De externe kenmerken (SCALE) die uitgebreid toegelicht worden en helpen om beter te presteren, zijn:

  • Staff on demand (personeel op afroep)
  • Community & crowd (community en het brede publiek)
  • Algoritms(algoritmen)
  • Leveraged assets (extern verworven assets)
  • Engagement (betrokkenheid)

ExO’s schalen op buiten de grenzen van de eigen organisatie door gebruik te maken van of toegang te krijgen tot mensen, assets en platforms om zo flexibiliteit, snelheid, wendbaarheid en leerprocessen te maximaliseren.

Daarnaast wordt het controlerende raamwerk van de vijf interne kenmerken (IDEAS) beschreven, waarmee de overvloedige output van de externe SCALE-kenmerken gemanaged worden:

  • Interfaces (interfaces)
  • Dashboards (dashboards)
  • Experimentation (experimenteren)
  • Autonomy (autonomie)
  • Social (sociale technologieën)

Naast de hiervoor genoemde kenmerken hebben de auteurs negen dynamische factoren bepaald van het ExO-ecosysteem:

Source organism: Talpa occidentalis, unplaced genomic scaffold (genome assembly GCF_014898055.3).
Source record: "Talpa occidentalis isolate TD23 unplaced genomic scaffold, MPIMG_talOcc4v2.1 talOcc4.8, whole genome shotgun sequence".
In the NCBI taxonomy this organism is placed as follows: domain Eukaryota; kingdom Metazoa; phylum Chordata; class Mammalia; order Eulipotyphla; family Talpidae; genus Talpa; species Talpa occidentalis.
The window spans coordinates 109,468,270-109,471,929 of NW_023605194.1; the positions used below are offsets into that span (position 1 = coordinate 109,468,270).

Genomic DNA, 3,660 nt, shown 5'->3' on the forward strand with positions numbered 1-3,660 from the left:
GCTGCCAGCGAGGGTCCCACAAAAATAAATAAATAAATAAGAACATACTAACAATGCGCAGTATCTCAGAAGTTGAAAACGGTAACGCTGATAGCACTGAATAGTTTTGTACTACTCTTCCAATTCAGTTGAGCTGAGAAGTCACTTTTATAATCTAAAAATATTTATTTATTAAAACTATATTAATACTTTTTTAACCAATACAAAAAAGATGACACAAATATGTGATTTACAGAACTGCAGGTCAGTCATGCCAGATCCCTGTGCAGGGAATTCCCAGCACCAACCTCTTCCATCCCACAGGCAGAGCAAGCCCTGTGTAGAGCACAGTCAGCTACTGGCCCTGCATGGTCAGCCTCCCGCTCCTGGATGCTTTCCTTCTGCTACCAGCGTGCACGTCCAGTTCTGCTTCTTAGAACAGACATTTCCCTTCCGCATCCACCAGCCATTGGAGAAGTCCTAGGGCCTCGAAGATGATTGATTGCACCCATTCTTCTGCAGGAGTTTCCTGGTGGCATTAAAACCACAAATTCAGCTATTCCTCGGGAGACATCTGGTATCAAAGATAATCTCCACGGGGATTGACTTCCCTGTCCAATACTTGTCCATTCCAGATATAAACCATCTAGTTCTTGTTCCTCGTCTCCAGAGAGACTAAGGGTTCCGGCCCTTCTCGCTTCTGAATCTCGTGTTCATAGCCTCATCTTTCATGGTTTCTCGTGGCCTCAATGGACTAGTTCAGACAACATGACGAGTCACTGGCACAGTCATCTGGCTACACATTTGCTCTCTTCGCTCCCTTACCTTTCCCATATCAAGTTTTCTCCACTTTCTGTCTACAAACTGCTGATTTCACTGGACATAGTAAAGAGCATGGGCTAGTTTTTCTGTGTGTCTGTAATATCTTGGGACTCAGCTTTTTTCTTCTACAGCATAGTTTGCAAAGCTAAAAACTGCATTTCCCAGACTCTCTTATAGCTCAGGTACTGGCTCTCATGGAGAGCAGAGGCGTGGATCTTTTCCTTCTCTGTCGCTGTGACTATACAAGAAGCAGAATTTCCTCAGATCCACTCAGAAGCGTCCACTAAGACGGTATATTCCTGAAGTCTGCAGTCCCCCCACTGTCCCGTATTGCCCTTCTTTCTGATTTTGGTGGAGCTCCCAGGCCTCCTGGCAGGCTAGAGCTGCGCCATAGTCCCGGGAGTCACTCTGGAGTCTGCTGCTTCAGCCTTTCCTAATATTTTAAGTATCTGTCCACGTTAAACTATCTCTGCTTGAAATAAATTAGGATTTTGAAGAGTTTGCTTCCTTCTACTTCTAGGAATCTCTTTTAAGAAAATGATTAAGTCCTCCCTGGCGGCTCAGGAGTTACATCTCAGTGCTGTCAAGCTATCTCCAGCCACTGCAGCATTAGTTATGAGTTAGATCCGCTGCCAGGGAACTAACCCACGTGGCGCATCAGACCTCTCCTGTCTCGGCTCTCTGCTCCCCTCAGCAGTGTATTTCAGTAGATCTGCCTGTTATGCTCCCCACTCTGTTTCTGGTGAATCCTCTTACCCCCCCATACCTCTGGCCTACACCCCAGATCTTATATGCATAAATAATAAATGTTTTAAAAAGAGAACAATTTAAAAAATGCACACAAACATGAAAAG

1. Informatie versnelt alles
  2. Op weg naar demonetisering
  3. Ontwrichting is de nieuwe norm
  4. Wees op je hoede voor de deskundige
  5. Het einde van het vijfjarenplan
  6. Kleiner verslaat groter
  7. Huren, niet bezitten
  8. Vertrouwen verslaat controle en open verslaat gesloten
  9. Alles valt te meten, en alles valt te weten

In het tweede deel gaan de auteurs in op het starten van een ExO aan de hand van voorbeelden en bieden een stappenplan:

  1. Kies een massive transformative purpose (MTP)
  2. Sluit je aan bij relevante MTP-community’s of zet ze zelf op
  3. Stel en team samen
  4. Baanbrekend idee
  5. Maak een businessmodel canvas
  6. Een businessmodel vinden
  7. Het minimaal levensvatbare product (MVP) bouwen
  8. Marketing en sales valideren
  9. De concepten SCALE en IDEAS doorvoeren
  10. Een cultuur vestigen
  11. Stel regelmatig belangrijke vragen
  12. Bouwen en onderhouden van een platform

Naast het opzetten wordt ook aandacht besteed hoe je een organisatie in het middensegment exponentieel te laten groeien. Middels voorbeelden van TED, Github, Coyote Logistics, Studio Roosegaarde, GoPro en hoe zij scoren op de ExO-kenmerken biedt een goed overzicht van wat mogelijk is. Tenslotte passeren een aantal strategieën de revue waarmee grote organisaties zichzelf kunnen afstemmen op ExO-concepten met behoud van hun kernactiviteiten:

  1. Transformatie van leiderschap
  2. Partnerschappen met, belangen in of overnames van ExO’s
  3. Disrupt [x]
  4. ExO lite intern implementeren